When IT "Gets" it

By Marc Solomon posted 10-05-2010 21:00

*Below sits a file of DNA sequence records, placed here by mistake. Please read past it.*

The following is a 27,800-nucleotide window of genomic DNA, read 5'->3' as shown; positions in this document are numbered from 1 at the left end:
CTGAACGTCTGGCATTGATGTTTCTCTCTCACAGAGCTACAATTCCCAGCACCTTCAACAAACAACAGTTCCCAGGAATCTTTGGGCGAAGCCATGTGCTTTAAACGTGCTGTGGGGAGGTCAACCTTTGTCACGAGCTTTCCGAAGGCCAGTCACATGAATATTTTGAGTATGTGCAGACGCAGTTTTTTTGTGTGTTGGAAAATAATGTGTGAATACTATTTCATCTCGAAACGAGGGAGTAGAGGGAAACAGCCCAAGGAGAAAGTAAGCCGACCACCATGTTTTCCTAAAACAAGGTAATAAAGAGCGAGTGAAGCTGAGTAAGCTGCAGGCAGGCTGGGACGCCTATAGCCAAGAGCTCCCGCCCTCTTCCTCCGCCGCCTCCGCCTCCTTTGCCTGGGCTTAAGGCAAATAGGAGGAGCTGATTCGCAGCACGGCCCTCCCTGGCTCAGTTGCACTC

The 900 pound gorilla cuts a fat two way profile in our community of SharePoint users. Mention obesity in a crowded server farm and that usually means that Microsoft has layered more arterial-clogging goopiness than your WAN can possibly carry. It's true. This one's going out to all you bandwidth-starved users stuck behind the proxy settings of a client or agency-based firewall. The other difficult conversation is around the sometimes reluctant embrace that our network IT custodians hold. And they are holding back to be sure. Why? Because they are tentative dance partners with an application that threatens not only to hijack the network but cut out the fleshy middleware of custom applications and high-priced code jockeys (the safe landing haven for IT managers who farm out their development dollars). SharePoint is a threat not only because it empowers users to build their own apps. It also exposes all the lose wires and unclosed loops that once lay dormant. But the cross-unit connectedness of a unified enterprise makes a mighty noise. So loud that even when those silos sleep through their wake-up calls the rest of the gang is wondering why the lifeblood of the organization is only pumping in one direction. In this time of austere budgets and turf battles, it helps to consider the role of IT as a critical enabler, not a necessary placeholder. This means functioning as a service organization, not an auto body shop that swaps out office machines to the rhythm of the depreciation cycle. Most importantly IT and the business can mesh once IT and cost are no longer joined at the procurement hip. For a glimpse into what this could mean operationally for SharePoint I interviewed Meint Post, Infrastructure Architect of Dutch-based Rabobank. Post doesn't suffer the perennial fate of IT departments that confuse technology as a destination instead of a process. He operates a kind of service bureau to the bank's business units. Post doesn't have an IT budget to defend. He asks each unit he supports to pony up in exchange for a structure, a development environment, collaboration tools and an extended community of power users. This includes content management, shared hosting, web analytics, and streaming media to support video-based training programs. Where is SharePoint in all this? As Post puts it, "Anything that falls outside paradigm is an isolated solution." In turn, Post's team has been able to reduce prices by 30-40% for the last 3 years through: (1) the growth of SharePoint; and (2) the use of a shared allocation model, i.e. the more customers the lower the price. Now that's a Microsoft Office gorilla that's fighting trim -- one that leaves enterprises free to pursue many types of SharePoint road maps in all but the most uncertain of climates. In these tightwad times, the timing may still be off for adding that extra help desk manager. But a set of internal software services that can pay its own way? That's a guaranteed seat around the table most enterprises call their 2011 priorities.

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